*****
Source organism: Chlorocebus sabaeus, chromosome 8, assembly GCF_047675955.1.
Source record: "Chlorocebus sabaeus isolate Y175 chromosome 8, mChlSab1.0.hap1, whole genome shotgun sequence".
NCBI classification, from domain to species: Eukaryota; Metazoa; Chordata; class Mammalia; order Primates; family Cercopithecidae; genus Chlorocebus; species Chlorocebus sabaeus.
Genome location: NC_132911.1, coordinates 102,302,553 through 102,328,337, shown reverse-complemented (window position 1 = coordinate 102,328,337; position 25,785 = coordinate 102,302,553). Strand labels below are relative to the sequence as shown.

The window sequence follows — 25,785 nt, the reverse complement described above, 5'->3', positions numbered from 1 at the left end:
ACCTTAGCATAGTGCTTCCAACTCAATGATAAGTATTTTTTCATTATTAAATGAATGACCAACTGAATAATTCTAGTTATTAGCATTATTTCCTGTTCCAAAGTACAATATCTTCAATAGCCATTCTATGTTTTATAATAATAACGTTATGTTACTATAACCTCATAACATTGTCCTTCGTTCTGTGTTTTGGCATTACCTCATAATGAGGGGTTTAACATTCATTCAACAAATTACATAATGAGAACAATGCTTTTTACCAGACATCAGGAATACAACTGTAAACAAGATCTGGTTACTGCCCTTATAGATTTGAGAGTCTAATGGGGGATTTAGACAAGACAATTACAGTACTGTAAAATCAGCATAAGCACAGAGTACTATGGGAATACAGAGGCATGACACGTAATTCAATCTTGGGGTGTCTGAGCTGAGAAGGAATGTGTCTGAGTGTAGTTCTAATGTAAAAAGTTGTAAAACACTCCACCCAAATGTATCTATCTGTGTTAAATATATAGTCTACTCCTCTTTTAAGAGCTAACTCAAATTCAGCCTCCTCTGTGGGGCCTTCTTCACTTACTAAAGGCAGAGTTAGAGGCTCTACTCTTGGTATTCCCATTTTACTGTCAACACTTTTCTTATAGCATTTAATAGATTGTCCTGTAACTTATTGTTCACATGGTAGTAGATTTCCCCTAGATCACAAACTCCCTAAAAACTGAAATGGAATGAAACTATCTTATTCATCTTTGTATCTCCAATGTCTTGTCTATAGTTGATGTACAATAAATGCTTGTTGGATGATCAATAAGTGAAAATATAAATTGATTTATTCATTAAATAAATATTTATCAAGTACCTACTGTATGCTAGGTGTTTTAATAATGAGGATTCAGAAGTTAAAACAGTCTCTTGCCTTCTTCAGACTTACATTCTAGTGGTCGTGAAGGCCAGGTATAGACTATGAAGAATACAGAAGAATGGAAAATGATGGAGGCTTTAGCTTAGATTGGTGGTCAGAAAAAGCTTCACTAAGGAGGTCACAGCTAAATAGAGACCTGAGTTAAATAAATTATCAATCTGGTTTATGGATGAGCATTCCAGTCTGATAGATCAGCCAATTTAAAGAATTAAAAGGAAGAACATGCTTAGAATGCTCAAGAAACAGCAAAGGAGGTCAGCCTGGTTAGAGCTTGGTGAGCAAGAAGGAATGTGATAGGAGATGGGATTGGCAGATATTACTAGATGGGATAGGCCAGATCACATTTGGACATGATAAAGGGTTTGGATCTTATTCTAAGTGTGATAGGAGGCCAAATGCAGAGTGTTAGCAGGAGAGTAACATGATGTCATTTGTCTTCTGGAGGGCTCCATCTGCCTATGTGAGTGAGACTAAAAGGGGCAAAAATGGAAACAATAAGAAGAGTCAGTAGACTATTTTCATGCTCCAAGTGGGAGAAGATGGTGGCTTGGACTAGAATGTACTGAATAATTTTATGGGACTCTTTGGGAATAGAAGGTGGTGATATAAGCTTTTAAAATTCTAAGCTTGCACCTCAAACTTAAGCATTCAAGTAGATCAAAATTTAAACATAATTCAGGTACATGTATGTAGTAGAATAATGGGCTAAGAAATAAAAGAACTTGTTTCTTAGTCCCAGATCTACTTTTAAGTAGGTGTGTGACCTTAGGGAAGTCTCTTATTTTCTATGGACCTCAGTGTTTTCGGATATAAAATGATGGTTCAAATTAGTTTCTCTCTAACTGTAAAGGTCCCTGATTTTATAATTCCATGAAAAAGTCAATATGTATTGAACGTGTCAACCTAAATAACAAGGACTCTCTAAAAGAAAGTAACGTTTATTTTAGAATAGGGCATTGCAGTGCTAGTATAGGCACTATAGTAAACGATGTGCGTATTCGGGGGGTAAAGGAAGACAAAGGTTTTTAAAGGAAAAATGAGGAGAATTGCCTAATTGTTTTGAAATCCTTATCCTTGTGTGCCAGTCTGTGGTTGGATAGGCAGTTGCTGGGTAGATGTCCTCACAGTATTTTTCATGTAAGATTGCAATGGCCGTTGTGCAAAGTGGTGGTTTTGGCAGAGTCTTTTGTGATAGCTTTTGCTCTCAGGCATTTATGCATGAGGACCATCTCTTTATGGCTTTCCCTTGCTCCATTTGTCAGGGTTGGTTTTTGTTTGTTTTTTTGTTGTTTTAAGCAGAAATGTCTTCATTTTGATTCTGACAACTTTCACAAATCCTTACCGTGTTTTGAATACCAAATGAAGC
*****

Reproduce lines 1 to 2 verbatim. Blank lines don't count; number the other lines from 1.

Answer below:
Source organism: Chlorocebus sabaeus, chromosome 8, assembly GCF_047675955.1.
Source record: "Chlorocebus sabaeus isolate Y175 chromosome 8, mChlSab1.0.hap1, whole genome shotgun sequence".